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Spirit Flapjack

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Dwight Schrute Rainn Wilson, best known as Dwight Schrute on The Office, launched a website called SoulPancake in March 2009. The site’s motto is “Chew on Life’s Big Questions” and its intention is to engage young people in spiritual and philosophical discussions.

Wilson is a member of the Bahá’í Faith. Similar to Islam, Bahá’í sees the religious leaders who have come before (such as Abraham and Jesus) as prophets. Except, instead of Muhammad, the Báb and Bahá’u’lláh are the most recent prophets. Founded in the nineteenth century, the 166-year-old faith is a young religion compared to Christianity (2,000 years old), Judaism (much, much older), and even Islam (1,600 years old). Bahá’í is younger than the United States!

I’m unable to tell from the website the extent of Wilson’s involvement. He may do nothing more than lend the weight of his celebrity to attract visitors. The website asks questions like, “If you were homeless, what would you write on your sign?” and “Are traditional churches obsolete?”

Subscribe to this RSS Feed: The Odyssey Scoop

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The Odyssey Scoop Logo

On Monday I recounted how I rediscovered Adventures in Odyssey. Shortly after I began listening to Odyssey again, I discovered a website called The Odyssey Scoop. It is a great place to keep up with the latest Odyssey news and fun facts.

The Odyssey Scoop has republished “A Town Called Odyssey.” Check it out, and while you’re there, check out the rest of the website.

Plants vs. Zombies

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Plants vs. Zombies

I don’t get into video games that often, but with a name like Plants vs. Zombies, how could I not try it?

The basic concept of the game is simple. Protect your home from hoards of the living dead. You use plants like peashooters, cherry bombs and potato mines to keep the dead out of your house.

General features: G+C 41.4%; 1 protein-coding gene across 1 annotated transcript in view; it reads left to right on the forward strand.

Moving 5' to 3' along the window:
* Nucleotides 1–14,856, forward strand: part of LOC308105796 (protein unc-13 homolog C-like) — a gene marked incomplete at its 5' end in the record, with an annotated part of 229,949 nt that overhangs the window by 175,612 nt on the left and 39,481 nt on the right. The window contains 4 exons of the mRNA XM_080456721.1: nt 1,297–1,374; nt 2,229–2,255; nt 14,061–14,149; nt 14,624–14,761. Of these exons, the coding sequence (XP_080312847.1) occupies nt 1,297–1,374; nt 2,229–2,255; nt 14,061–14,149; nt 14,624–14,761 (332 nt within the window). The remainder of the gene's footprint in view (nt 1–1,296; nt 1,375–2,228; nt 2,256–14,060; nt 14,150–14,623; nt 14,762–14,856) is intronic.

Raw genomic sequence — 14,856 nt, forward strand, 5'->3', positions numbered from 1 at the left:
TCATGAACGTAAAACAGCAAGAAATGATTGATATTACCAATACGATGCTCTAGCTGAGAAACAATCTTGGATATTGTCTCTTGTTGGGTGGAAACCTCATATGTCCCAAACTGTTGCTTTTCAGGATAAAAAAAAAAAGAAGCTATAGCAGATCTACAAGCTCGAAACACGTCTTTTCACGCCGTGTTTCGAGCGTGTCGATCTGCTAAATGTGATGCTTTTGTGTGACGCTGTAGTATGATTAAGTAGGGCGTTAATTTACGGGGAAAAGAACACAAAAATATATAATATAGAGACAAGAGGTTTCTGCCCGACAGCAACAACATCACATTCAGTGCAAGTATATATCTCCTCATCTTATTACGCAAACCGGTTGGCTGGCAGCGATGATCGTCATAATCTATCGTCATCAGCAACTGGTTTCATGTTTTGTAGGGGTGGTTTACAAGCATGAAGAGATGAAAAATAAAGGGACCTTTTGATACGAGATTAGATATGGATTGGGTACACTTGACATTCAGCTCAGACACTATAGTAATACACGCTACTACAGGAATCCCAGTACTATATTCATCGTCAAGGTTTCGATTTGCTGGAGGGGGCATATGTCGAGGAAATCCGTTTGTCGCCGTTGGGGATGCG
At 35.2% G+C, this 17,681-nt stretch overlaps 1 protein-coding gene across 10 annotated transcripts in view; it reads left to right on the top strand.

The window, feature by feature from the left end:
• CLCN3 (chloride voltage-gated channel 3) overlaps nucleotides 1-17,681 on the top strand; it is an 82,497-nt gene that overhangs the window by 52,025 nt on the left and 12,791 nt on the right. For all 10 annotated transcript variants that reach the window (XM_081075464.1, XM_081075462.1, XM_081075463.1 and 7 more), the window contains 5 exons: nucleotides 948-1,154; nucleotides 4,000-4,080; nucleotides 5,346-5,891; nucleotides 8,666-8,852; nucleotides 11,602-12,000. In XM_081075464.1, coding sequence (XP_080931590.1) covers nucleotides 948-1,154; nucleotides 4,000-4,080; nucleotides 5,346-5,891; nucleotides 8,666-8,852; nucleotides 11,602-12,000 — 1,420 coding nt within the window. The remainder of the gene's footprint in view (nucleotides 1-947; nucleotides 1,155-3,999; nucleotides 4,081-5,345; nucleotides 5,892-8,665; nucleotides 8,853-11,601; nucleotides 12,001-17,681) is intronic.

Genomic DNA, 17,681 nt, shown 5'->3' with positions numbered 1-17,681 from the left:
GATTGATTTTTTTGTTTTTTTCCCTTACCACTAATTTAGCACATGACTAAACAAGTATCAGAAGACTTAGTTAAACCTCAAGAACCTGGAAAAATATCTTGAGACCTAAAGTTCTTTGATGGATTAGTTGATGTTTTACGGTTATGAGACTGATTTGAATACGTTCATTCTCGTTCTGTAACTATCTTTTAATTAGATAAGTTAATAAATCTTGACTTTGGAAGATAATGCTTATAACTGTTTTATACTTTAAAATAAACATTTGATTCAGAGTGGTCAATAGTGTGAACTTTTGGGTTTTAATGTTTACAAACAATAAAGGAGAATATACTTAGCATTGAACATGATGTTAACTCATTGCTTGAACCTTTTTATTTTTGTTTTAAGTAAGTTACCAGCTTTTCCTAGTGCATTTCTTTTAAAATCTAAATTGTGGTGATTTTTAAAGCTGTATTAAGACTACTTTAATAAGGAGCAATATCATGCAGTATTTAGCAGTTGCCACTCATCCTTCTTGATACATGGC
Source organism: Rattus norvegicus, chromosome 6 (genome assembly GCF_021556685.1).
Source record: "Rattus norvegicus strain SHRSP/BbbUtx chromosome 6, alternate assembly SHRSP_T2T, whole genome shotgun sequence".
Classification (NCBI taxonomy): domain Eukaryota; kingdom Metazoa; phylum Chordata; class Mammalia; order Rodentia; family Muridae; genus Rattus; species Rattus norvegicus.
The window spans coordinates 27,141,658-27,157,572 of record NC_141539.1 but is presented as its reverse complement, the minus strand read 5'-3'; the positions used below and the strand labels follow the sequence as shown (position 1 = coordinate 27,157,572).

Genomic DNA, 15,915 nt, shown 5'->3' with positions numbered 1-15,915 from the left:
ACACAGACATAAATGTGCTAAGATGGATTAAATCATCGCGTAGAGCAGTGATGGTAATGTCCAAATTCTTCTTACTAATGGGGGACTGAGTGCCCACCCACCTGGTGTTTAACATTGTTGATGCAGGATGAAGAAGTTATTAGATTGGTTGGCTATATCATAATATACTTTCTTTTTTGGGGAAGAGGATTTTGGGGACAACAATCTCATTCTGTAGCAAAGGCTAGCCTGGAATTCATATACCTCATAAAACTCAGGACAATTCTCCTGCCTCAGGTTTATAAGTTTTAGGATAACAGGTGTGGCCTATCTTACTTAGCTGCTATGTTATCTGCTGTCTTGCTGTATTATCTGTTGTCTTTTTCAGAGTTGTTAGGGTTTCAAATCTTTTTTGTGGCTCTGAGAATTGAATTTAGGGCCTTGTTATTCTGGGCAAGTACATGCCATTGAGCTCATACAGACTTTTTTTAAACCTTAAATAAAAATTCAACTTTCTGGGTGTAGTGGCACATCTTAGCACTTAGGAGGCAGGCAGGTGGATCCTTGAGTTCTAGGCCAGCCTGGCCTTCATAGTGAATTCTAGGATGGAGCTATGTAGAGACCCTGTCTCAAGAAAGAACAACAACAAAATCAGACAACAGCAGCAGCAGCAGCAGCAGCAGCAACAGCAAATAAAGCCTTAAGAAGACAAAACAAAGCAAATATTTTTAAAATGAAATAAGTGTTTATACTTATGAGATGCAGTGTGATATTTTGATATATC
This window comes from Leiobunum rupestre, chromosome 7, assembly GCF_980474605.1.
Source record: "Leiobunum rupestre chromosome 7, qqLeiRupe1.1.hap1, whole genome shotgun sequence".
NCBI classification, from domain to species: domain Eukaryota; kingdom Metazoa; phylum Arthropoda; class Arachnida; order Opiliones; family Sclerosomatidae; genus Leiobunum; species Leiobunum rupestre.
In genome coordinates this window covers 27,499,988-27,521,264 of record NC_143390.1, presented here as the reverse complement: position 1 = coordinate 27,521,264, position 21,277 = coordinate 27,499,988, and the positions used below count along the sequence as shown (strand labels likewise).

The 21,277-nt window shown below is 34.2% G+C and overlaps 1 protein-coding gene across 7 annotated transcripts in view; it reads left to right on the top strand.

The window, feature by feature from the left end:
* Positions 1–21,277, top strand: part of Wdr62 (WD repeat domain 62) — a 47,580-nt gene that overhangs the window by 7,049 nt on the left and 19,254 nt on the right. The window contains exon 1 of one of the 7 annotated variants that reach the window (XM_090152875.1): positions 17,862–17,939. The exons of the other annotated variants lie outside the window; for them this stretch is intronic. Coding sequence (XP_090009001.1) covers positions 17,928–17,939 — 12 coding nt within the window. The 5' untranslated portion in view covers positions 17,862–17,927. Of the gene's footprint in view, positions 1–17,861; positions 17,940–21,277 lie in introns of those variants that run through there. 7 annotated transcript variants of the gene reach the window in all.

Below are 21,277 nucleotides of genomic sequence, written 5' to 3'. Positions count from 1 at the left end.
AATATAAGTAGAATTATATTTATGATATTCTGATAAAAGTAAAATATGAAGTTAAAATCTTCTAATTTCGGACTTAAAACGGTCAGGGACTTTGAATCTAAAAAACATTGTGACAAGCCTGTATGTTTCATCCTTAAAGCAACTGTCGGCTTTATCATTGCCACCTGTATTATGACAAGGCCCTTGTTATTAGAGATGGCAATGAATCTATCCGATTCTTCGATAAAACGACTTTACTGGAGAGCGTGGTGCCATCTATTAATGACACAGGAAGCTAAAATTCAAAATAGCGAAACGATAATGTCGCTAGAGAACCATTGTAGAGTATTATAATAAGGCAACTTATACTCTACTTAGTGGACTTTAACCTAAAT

You can download the demo of this highly addicting game, but it times out after sixty minutes of play, or play the online version here. The full version of the game is $19.95.

What was the last video game you got addicted to?

Driving a Font

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You just witnessed the future occupation of “motor typography.” Okay, not really, but these typographers do design a font with a car. And here is the result:

iQ Font Sample

You can download the font for yourself. It is a case study in collaboration. This font wasn’t created by a typographer meticulously kerning characters alone in a dark studio.

A professional race car driver drove a car in the shape of each letter. A film crew filmed the car from above. A computer programmer developed a custom application that tracked special colored dots attached to the top of the car and converted the motion of the vehicle into a font.

This font was designed as a promotion for Toyota. Does its commercial purpose change its status as art? Let us know what you think in the comments.

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